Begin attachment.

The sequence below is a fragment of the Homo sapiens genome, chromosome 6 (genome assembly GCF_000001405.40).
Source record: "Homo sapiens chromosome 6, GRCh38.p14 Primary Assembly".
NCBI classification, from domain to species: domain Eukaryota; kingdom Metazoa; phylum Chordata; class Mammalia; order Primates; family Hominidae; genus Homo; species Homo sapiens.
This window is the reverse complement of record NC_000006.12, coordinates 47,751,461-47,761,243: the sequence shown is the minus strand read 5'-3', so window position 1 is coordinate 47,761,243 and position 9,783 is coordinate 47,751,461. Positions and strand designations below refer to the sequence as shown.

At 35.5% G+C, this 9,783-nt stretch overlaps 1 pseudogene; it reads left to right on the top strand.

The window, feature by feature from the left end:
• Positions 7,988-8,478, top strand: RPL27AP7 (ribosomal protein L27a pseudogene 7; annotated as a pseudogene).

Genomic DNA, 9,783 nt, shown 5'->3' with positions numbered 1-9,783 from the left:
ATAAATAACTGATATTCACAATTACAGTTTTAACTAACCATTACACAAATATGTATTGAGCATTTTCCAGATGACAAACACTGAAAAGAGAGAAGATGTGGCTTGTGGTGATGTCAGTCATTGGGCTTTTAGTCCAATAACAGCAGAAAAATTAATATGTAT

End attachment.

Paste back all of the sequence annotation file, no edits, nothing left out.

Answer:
The sequence below is a fragment of the Homo sapiens genome, chromosome 6 (genome assembly GCF_000001405.40).
Source record: "Homo sapiens chromosome 6, GRCh38.p14 Primary Assembly".
NCBI classification, from domain to species: domain Eukaryota; kingdom Metazoa; phylum Chordata; class Mammalia; order Primates; family Hominidae; genus Homo; species Homo sapiens.
This window is the reverse complement of record NC_000006.12, coordinates 47,751,461-47,761,243: the sequence shown is the minus strand read 5'-3', so window position 1 is coordinate 47,761,243 and position 9,783 is coordinate 47,751,461. Positions and strand designations below refer to the sequence as shown.

At 35.5% G+C, this 9,783-nt stretch overlaps 1 pseudogene; it reads left to right on the top strand.

The window, feature by feature from the left end:
• Positions 7,988-8,478, top strand: RPL27AP7 (ribosomal protein L27a pseudogene 7; annotated as a pseudogene).

Genomic DNA, 9,783 nt, shown 5'->3' with positions numbered 1-9,783 from the left:
ATAAATAACTGATATTCACAATTACAGTTTTAACTAACCATTACACAAATATGTATTGAGCATTTTCCAGATGACAAACACTGAAAAGAGAGAAGATGTGGCTTGTGGTGATGTCAGTCATTGGGCTTTTAGTCCAATAACAGCAGAAAAATTAATATGTAT